be performed. Dr. Jangra was waiting, and two nurses stood ready to send me to an unconscious state. I quickly said, “I’m hoping the doctor will permit me to take a couple of pictures for my blog and newspaper column.” He stood up and willingly posed. Then I was “out like a light”.

On January 28 I was back in Dr. Jangra’s office. “No cancer or polyps,” he said, seemingly happy to deliver positive news.

Two Smiling Nurses
Two Smiling Nurses

He knew I’d be writing about the experience and offered a little counsel. “One in 13 Canadian men will be diagnosed with colon cancer. Early detection is important.” He paused, then said, “Get lots of fibre in the diet. Also, go to for more information.”

Later that evening Linda surprised me with a photo of myself on the IMG_0870cot, still under the influence of the anaesthetic. Not a flattering shot but she insisted we post it on the blog. With the utmost reluctance I agreed.

Thank you Dr. Chou and Dr. Jangra, and the two nurses, for a very positive colonoscopy adventure.

Angelique Wood Chosen By NDP

With the selection of Angelique Wood as the NDP candidate for the Central Okanagan Similikameen-Nicola constituency, I find myself

Angelique Wood
Angelique Wood

dealing with an inner quandary. She is my neighbour, only two doors away. Also, I observed her efforts fairly carefully during the three years she was the RDOS representative for Area G. Her work ethic is impressive and she has an evident love for the Similkameen Valley and for Canada.

Given that I have a positive opinion of her, why would I hesitate to vote for her? It certainly isn’t that I favour one of the other two major parties.

I think former PM Jean Chretien best epitomizes why I might hesitate to vote for any party other than the Greens. Some years ago, I was in a line of people patiently standing in a hot sun waiting for the privilege of shaking his hand. When he finally appeared, he sped along the line with the determined visage of a Kentucky Derby race horse. He showed no warmth or interest in us.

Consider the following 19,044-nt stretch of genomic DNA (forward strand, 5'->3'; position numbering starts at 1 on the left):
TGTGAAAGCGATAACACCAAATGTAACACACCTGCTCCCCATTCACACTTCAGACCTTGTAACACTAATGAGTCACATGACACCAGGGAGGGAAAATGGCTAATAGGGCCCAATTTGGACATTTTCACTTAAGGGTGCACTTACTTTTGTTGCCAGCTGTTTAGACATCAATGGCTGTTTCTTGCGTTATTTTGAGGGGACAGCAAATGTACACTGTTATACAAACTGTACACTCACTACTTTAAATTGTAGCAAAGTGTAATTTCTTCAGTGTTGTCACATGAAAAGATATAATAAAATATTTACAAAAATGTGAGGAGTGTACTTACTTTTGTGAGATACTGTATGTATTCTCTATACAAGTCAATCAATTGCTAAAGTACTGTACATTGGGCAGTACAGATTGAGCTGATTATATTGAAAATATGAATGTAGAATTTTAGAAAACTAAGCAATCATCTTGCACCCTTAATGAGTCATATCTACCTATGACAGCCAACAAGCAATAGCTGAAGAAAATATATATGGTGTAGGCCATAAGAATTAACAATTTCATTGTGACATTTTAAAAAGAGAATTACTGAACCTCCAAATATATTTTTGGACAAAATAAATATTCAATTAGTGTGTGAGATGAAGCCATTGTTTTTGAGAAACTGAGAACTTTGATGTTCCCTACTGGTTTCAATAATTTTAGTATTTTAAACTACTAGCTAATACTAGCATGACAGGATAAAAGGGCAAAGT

His inner voice might have been saying, “I really would rather not be here. These people mean nothing to me. The only reason I’m here is that they are potential votes. Let’s get this done and leave.” This is only conjecture on my part but that certainly is the message his visage and body language conveyed. Only our votes mattered in his relentless drive to be re-elected.

Although I went away unimpressed, I still had some faith because of his famed Red Book boldly outlining Liberal Party promises. I agreed with my wife Linda when she said, “if he puts them in writing, surely he means to follow through on them.” How naive we were. How easily deluded. Experiences like this have made me cautious, even skeptical, when listening to politicians, especially those who could soon be governing our nation.

Does my lack of enchantment with political parties mean I won’t vote in the upcoming federal election? Certainly not. Does it mean I hold Angelique Wood accountable for the arrogance and failings of Jean Chretien and other politicians? Again, certainly not.

I’m actually deeply impressed by the founders of the Cooperative Commonwealth Federation (CCF) precursor to the NDP. Before being elected to Parliament, J.S. Woodsworth was superintendent of the All Peoples Mission, working with the poor in Winnipeg. Later, in an address to Parliament he said, “the economy should be planned for public benefit rather than allowing businesses to gouge customers.” Pierre Berton referred to him as “the conscience of Canada.”